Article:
Is Brussels safe to visit? A comprehensive safety guide
Brussels, the European capital city of Belgium, is located in the heart of the country and is a place full of fun and excitement. There are more than just a few things that attract tourists to Brussels, like the Parlamentarium museum, Mini-Europe, the Fin-de-Siecle Museum, and, of course, the delicious Belgian food. The city is also known for its royal gardens and art nouveau architecture and has plenty of clubs for those who want to enjoy the nightlife.
With so much to offer it is easy to see how Brussels can have up to 9 million visitors in a year. The busiest time to travel to this city is between June and August, and although there are many festivals and events going on you'll have to deal with bigger crowds and longer lines for tourist attractions. Currently, Brussels is also home to over 1.2 million citizens.
You won't want to have your bags slowing you down while you're out exploring the city which is why you should find a Brussels luggage storage facility to stow your bags during your trip. Leave your things with Bounce; store bags of any size to enjoy Brussels stress-free knowing that your personal belongings are safe under a protection plan.
Is Brussels safe to visit right now?
Certain countries are safer than others which is why it is important to take a look at the current entry restrictions before going somewhere new. If you monitor local media then you might notice that right now there is a travel advisory for visiting Belgium and foreigners are told to exercise caution. Crowded areas are more dangerous and you should be on the lookout for any suspicious activity. This doesn't mean that Belgium is an unsafe country, in fact, it has a very good ranking on the Global Peace Index at 20th place.
You should still check your own government's travel advice before you decide if you want to visit Belgium since advisories are sure to change with time. While you're in the city of Brussels you'll need to be careful of pickpockets and muggers as they are particularly common here. To be as prepared as possible, do thorough research and include other safety guides too before taking off for Brussels.
Top petty crimes and scams in Brussels affecting tourists
Nearly no tourist is completely safe from petty crime, and as a foreigner in Brussels, you'll have to be careful of certain things. Here is what you should look out for and how to lower your chances of being a victim.
Brussels is said to be one of the capital cities with the biggest pickpocket problem. As a tourist, you'll need to be extra careful about protecting your items. Stow your items with Bounce and purchase a flexible travel insurance plan for your most valuable belongings and your health.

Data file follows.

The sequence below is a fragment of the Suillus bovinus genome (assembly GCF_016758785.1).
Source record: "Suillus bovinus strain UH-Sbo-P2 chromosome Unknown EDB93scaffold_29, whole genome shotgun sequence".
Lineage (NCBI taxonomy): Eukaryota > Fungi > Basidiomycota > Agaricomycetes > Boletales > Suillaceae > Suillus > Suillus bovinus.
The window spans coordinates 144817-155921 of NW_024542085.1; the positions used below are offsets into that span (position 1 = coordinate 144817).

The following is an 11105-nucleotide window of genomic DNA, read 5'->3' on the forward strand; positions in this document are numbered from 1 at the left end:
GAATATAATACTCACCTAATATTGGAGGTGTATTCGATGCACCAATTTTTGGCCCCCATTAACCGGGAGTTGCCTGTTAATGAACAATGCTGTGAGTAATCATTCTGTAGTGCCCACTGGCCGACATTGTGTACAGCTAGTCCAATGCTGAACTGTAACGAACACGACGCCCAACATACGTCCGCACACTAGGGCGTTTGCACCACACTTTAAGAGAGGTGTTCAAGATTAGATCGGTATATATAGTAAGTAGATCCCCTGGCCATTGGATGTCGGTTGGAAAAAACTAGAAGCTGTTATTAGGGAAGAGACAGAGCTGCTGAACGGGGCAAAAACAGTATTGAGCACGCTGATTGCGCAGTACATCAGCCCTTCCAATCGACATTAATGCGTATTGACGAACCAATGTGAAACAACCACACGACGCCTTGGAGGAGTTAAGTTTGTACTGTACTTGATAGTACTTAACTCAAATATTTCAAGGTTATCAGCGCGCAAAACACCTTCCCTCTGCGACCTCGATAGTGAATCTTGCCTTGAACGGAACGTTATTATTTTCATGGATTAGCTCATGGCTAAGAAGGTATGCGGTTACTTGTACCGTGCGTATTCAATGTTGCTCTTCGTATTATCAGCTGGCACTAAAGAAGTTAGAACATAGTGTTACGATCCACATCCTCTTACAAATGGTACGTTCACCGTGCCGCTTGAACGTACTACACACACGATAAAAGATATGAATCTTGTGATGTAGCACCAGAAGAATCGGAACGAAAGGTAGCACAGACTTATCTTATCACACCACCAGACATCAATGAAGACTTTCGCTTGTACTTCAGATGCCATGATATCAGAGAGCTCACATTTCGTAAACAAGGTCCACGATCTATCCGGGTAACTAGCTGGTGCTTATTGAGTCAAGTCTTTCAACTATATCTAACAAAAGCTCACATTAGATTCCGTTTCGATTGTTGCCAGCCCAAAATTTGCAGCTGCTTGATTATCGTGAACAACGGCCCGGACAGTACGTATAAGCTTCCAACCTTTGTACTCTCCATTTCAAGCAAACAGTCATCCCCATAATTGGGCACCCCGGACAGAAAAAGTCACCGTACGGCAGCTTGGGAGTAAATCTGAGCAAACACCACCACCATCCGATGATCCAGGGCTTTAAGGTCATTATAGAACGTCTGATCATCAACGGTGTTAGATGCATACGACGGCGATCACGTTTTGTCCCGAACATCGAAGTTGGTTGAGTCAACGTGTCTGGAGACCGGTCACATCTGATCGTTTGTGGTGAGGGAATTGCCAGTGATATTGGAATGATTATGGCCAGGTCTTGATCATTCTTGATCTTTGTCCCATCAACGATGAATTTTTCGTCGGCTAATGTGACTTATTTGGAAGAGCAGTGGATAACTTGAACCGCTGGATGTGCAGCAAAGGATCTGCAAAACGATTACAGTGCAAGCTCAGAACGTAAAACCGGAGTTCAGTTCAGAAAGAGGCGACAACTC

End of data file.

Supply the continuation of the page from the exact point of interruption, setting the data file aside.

We also recommend not carrying a purse but instead having a cross-body bag that can't be snatched away as easily. Pickpockets are skilled at taking items from your front pants pocket without you noticing, so be very careful of where you keep your phone and wallet. Try to find a good pair of pants with zippers on the pockets or use a money belt worn in front of you so that your belongings are within eyesight at all times.
Muggings aren't extremely common, especially for tourists, but they are definitely a threat in certain places around the city. You'll be responsible for finding out which areas are unsafe (we'll talk about this later) and making sure that you stay away from them.
Another way to avoid being mugged is to not wander around by yourself at night, and if you do you should only explore well-lit streets or places with crowds. Muggers won't often target just anybody and will most likely try to steal from someone who is wearing expensive clothing or has valuable items like a camera, smartphone or jewelry. Because of this, we suggest that you don't wear any flashy clothing when out on your own or at night.
Similarly to muggers and pickpockets, scams are also quite common in other European capitals that get a lot of tourists. You should be mindful of the advice given to you on the street as scammers might pose as friendly locals but will instead be trying to point you towards a place that will overcharge you.